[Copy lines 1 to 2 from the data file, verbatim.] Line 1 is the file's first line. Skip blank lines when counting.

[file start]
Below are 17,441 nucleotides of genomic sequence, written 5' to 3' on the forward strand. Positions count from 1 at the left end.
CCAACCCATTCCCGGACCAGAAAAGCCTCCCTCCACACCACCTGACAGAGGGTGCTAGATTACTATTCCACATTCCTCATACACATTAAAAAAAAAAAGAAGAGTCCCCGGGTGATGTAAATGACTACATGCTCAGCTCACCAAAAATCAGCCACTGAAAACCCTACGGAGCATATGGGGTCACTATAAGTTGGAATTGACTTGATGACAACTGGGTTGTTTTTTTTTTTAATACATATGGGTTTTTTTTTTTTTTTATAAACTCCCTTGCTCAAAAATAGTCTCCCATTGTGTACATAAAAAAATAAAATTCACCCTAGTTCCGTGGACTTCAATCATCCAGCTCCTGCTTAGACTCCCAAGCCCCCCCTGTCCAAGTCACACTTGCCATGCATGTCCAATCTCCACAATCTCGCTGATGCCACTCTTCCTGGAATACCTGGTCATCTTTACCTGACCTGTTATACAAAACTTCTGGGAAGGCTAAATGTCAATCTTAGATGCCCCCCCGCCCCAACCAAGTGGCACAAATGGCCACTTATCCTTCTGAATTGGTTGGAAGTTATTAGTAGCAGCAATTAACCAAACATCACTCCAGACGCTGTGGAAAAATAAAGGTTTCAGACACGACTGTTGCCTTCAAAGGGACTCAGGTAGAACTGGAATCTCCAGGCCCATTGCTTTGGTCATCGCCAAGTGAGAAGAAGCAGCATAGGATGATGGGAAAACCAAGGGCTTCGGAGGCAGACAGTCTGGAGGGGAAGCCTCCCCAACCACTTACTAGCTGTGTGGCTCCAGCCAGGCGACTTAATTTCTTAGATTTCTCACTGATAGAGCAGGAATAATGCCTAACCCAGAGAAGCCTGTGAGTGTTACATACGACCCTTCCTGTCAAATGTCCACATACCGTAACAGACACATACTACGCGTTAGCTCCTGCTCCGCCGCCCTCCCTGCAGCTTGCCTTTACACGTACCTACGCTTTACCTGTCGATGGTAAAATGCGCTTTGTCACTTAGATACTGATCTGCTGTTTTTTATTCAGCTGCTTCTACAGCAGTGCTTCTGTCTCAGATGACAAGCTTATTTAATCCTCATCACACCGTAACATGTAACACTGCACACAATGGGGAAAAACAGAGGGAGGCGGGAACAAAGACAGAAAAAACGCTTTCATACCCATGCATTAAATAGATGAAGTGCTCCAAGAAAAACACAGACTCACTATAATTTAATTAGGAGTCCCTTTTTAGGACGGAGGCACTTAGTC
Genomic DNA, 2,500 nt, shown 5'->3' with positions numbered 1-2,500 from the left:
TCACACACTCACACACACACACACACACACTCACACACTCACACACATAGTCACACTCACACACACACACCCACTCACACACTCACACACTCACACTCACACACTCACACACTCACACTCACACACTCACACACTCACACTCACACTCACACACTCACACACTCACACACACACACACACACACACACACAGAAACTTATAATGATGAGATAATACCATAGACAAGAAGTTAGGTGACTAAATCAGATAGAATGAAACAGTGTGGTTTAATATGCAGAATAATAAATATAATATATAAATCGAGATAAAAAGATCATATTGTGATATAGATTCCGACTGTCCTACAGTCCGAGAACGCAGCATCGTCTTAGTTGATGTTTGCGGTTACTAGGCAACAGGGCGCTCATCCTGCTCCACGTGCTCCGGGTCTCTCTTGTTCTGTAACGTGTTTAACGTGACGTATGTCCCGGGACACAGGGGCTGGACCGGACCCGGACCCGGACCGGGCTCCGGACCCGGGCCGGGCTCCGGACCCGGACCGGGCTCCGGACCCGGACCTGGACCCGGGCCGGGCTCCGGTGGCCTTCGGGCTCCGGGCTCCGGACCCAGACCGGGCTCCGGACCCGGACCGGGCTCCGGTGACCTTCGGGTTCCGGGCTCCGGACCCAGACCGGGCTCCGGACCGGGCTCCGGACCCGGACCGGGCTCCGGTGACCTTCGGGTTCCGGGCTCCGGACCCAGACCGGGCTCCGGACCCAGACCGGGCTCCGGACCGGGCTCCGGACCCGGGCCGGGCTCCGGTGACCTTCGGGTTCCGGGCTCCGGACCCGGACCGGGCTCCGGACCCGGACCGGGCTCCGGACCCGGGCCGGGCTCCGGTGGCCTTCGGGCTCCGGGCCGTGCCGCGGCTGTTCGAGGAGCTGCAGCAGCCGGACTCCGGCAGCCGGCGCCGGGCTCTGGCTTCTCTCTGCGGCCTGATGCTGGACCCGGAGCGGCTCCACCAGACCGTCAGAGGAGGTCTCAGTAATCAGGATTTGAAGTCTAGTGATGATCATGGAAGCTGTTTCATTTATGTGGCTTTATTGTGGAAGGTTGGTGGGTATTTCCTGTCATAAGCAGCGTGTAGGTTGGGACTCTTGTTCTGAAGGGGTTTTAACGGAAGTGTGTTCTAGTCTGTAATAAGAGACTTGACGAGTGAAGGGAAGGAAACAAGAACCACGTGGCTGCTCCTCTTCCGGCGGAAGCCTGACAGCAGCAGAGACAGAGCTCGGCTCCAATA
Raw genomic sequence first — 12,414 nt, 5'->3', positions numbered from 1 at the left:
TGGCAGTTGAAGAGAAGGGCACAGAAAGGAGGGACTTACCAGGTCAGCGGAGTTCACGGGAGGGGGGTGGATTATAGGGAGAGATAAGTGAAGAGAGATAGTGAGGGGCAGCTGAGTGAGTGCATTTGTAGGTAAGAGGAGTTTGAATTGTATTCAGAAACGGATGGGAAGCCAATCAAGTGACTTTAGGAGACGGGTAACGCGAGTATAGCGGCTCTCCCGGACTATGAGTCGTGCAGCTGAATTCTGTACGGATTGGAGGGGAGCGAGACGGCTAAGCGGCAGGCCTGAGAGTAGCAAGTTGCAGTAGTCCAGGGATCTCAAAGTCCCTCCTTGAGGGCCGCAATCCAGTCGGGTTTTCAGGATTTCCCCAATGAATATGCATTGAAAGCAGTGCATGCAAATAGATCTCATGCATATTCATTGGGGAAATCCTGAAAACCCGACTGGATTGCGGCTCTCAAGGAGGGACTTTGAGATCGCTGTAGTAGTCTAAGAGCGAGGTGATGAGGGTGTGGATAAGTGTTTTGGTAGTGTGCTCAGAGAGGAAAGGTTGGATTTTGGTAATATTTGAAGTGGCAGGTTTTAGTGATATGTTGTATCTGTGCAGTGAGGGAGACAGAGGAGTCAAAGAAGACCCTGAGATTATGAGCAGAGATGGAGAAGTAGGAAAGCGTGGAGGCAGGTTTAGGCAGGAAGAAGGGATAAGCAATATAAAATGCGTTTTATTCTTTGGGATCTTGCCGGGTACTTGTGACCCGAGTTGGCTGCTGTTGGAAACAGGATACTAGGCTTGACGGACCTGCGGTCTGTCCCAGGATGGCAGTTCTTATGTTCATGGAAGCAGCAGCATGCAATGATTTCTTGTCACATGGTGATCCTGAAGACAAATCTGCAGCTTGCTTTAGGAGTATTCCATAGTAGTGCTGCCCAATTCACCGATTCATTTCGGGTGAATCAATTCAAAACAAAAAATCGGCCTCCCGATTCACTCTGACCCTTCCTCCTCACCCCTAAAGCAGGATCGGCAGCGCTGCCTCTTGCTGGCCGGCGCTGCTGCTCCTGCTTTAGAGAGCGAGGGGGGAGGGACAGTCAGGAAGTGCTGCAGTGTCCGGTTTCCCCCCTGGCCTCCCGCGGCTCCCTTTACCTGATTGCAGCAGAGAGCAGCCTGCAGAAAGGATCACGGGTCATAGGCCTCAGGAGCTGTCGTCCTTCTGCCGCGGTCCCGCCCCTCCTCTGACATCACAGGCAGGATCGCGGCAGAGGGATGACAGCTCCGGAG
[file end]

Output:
Below are 17,441 nucleotides of genomic sequence, written 5' to 3' on the forward strand. Positions count from 1 at the left end.
CCAACCCATTCCCGGACCAGAAAAGCCTCCCTCCACACCACCTGACAGAGGGTGCTAGATTACTATTCCACATTCCTCATACACATTAAAAAAAAAAAGAAGAGTCCCCGGGTGATGTAAATGACTACATGCTCAGCTCACCAAAAATCAGCCACTGAAAACCCTACGGAGCATATGGGGTCACTATAAGTTGGAATTGACTTGATGACAACTGGGTTGTTTTTTTTTTTAATACATATGGGTTTTTTTTTTTTTTTATAAACTCCCTTGCTCAAAAATAGTCTCCCATTGTGTACATAAAAAAATAAAATTCACCCTAGTTCCGTGGACTTCAATCATCCAGCTCCTGCTTAGACTCCCAAGCCCCCCCTGTCCAAGTCACACTTGCCATGCATGTCCAATCTCCACAATCTCGCTGATGCCACTCTTCCTGGAATACCTGGTCATCTTTACCTGACCTGTTATACAAAACTTCTGGGAAGGCTAAATGTCAATCTTAGATGCCCCCCCGCCCCAACCAAGTGGCACAAATGGCCACTTATCCTTCTGAATTGGTTGGAAGTTATTAGTAGCAGCAATTAACCAAACATCACTCCAGACGCTGTGGAAAAATAAAGGTTTCAGACACGACTGTTGCCTTCAAAGGGACTCAGGTAGAACTGGAATCTCCAGGCCCATTGCTTTGGTCATCGCCAAGTGAGAAGAAGCAGCATAGGATGATGGGAAAACCAAGGGCTTCGGAGGCAGACAGTCTGGAGGGGAAGCCTCCCCAACCACTTACTAGCTGTGTGGCTCCAGCCAGGCGACTTAATTTCTTAGATTTCTCACTGATAGAGCAGGAATAATGCCTAACCCAGAGAAGCCTGTGAGTGTTACATACGACCCTTCCTGTCAAATGTCCACATACCGTAACAGACACATACTACGCGTTAGCTCCTGCTCCGCCGCCCTCCCTGCAGCTTGCCTTTACACGTACCTACGCTTTACCTGTCGATGGTAAAATGCGCTTTGTCACTTAGATACTGATCTGCTGTTTTTTATTCAGCTGCTTCTACAGCAGTGCTTCTGTCTCAGATGACAAGCTTATTTAATCCTCATCACACCGTAACATGTAACACTGCACACAATGGGGAAAAACAGAGGGAGGCGGGAACAAAGACAGAAAAAACGCTTTCATACCCATGCATTAAATAGATGAAGTGCTCCAAGAAAAACACAGACTCACTATAATTTAATTAGGAGTCCCTTTTTAGGACGGAGGCACTTAGTC